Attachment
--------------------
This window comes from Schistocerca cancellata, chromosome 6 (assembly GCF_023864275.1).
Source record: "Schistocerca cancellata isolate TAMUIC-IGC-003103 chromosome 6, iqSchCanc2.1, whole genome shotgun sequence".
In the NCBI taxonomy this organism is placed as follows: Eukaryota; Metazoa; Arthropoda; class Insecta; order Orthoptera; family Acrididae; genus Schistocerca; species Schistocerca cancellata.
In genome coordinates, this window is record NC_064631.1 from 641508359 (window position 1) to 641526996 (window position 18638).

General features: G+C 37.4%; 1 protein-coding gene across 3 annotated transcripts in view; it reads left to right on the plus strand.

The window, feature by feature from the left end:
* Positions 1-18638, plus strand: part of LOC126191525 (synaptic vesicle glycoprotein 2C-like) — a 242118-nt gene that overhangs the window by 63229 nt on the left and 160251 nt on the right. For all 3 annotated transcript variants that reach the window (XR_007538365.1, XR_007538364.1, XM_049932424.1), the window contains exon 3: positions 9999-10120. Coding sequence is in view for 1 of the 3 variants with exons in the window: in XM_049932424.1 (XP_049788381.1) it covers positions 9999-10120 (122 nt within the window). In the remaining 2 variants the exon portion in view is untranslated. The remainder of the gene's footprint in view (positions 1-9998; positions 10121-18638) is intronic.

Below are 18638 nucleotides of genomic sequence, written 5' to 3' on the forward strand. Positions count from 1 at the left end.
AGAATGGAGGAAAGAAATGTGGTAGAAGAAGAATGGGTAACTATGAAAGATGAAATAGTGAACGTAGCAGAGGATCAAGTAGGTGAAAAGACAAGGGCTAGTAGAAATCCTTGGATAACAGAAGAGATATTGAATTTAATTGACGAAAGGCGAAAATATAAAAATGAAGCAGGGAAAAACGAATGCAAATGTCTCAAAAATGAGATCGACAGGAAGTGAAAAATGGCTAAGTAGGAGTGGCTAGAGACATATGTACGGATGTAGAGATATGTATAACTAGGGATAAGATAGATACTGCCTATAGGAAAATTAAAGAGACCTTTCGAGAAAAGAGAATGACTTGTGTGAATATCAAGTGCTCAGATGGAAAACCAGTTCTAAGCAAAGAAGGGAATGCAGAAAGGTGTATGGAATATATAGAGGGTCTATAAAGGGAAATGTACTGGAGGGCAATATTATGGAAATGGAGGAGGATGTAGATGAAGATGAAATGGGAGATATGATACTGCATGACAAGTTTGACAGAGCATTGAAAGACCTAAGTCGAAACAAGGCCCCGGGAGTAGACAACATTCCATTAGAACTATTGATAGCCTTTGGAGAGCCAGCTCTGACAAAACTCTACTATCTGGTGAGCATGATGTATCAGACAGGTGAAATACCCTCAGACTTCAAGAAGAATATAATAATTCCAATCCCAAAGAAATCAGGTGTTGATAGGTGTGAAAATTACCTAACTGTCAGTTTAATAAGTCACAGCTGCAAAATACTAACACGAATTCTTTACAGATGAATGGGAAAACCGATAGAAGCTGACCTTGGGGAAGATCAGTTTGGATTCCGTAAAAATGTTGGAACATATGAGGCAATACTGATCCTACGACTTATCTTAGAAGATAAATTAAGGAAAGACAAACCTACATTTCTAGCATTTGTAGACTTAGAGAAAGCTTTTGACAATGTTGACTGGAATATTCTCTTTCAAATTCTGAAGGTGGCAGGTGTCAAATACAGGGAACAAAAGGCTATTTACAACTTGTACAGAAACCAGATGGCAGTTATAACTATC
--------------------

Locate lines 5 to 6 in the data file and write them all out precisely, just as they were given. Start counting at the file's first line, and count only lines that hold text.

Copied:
General features: G+C 37.4%; 1 protein-coding gene across 3 annotated transcripts in view; it reads left to right on the plus strand.

The window, feature by feature from the left end: